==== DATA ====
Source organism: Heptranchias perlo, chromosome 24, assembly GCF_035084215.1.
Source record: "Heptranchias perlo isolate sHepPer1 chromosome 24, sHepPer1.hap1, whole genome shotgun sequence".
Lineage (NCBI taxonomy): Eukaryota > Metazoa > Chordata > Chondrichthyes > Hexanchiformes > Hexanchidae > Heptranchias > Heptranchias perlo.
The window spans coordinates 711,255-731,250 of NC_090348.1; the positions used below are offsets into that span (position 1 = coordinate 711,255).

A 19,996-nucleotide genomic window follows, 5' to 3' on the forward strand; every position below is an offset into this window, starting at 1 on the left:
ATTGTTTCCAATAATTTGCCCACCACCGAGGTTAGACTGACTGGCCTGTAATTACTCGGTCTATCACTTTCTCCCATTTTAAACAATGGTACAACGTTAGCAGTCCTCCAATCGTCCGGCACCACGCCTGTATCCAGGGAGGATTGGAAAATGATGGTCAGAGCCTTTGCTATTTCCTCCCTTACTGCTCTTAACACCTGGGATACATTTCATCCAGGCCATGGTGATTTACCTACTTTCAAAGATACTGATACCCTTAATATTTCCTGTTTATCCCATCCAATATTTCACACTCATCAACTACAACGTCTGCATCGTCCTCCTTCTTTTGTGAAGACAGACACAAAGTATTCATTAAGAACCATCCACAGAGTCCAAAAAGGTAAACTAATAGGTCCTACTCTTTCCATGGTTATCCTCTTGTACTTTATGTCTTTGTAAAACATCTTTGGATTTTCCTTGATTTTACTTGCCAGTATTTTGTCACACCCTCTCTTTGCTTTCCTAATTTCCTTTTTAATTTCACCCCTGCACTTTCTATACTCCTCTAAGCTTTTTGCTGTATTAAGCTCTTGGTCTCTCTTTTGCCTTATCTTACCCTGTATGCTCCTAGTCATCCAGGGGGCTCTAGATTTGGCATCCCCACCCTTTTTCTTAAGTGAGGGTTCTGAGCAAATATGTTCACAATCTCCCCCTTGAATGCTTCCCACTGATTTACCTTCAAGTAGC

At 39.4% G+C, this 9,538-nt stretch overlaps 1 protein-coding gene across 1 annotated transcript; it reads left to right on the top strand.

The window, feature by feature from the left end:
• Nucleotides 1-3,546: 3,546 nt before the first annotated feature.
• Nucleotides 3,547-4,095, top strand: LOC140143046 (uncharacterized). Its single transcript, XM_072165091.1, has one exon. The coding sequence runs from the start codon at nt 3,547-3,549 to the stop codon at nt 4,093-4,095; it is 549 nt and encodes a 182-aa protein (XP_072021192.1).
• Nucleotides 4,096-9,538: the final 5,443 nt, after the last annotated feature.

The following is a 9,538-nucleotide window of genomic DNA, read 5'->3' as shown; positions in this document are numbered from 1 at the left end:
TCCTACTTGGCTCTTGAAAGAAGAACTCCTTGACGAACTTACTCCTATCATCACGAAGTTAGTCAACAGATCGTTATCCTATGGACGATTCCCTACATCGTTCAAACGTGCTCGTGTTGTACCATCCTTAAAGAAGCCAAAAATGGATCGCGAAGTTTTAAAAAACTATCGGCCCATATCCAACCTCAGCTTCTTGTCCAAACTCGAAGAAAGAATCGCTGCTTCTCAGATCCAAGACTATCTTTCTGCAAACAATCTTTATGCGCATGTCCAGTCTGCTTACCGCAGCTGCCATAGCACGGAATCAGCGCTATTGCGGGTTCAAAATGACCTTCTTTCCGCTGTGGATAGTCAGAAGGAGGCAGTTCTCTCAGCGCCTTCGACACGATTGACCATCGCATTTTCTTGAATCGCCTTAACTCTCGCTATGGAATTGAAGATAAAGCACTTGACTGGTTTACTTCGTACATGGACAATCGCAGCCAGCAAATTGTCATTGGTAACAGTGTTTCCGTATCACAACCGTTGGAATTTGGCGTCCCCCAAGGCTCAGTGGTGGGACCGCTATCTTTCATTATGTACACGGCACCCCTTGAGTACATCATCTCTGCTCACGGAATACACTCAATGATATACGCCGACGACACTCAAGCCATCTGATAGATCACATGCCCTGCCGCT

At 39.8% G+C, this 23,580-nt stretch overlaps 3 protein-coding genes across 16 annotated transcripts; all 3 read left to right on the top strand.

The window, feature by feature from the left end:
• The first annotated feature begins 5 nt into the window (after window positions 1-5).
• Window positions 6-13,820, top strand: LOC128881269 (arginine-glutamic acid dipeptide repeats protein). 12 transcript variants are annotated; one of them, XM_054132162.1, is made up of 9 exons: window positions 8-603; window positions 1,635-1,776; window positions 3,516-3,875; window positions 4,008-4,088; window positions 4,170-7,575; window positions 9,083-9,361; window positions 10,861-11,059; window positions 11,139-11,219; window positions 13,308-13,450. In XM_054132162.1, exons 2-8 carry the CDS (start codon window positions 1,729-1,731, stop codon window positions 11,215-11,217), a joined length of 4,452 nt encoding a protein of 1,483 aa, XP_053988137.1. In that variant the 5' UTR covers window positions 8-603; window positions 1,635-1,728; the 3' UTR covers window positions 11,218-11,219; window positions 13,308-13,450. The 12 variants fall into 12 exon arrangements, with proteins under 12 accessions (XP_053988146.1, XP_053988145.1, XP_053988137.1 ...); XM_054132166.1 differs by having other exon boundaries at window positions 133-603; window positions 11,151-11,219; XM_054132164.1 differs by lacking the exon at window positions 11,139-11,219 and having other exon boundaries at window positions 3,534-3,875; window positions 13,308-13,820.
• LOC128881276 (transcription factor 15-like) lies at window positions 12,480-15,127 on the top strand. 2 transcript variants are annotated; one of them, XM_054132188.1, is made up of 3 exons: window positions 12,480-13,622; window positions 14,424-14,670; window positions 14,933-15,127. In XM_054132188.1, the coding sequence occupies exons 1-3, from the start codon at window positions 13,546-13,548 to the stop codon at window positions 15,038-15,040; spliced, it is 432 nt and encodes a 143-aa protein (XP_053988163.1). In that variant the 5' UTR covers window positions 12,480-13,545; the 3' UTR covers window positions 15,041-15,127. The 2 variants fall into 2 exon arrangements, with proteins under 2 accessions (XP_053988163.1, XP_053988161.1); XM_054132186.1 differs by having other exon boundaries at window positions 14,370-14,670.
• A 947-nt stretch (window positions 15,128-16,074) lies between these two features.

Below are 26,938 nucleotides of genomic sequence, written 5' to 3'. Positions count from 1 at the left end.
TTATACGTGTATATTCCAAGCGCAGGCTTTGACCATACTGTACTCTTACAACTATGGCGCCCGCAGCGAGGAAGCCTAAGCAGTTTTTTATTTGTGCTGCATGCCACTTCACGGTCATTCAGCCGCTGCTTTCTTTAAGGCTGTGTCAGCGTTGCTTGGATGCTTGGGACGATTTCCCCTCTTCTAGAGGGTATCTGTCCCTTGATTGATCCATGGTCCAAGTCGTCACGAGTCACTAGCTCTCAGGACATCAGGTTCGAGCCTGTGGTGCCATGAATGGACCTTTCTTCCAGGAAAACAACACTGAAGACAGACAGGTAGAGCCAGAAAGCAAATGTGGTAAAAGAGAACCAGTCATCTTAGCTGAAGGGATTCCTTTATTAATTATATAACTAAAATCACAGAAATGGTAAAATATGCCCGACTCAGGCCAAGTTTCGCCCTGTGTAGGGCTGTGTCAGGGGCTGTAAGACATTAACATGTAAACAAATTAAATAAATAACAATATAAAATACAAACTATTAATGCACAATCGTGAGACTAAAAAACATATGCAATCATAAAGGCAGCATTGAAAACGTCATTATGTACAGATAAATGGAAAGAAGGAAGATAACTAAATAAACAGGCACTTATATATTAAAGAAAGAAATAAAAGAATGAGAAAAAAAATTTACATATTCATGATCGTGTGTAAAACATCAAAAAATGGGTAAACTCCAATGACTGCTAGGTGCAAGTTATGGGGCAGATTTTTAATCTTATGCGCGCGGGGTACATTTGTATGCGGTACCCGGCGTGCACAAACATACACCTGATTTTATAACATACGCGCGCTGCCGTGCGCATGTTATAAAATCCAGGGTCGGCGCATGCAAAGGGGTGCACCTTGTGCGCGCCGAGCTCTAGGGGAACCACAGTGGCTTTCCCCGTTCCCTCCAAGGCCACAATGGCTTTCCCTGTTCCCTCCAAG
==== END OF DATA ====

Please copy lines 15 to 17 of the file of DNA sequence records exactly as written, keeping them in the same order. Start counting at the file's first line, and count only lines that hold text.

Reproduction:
The window, feature by feature from the left end:
• The first annotated feature begins 5 nt into the window (after window positions 1-5).
• Window positions 6-13,820, top strand: LOC128881269 (arginine-glutamic acid dipeptide repeats protein). 12 transcript variants are annotated; one of them, XM_054132162.1, is made up of 9 exons: window positions 8-603; window positions 1,635-1,776; window positions 3,516-3,875; window positions 4,008-4,088; window positions 4,170-7,575; window positions 9,083-9,361; window positions 10,861-11,059; window positions 11,139-11,219; window positions 13,308-13,450. In XM_054132162.1, exons 2-8 carry the CDS (start codon window positions 1,729-1,731, stop codon window positions 11,215-11,217), a joined length of 4,452 nt encoding a protein of 1,483 aa, XP_053988137.1. In that variant the 5' UTR covers window positions 8-603; window positions 1,635-1,728; the 3' UTR covers window positions 11,218-11,219; window positions 13,308-13,450. The 12 variants fall into 12 exon arrangements, with proteins under 12 accessions (XP_053988146.1, XP_053988145.1, XP_053988137.1 ...); XM_054132166.1 differs by having other exon boundaries at window positions 133-603; window positions 11,151-11,219; XM_054132164.1 differs by lacking the exon at window positions 11,139-11,219 and having other exon boundaries at window positions 3,534-3,875; window positions 13,308-13,820.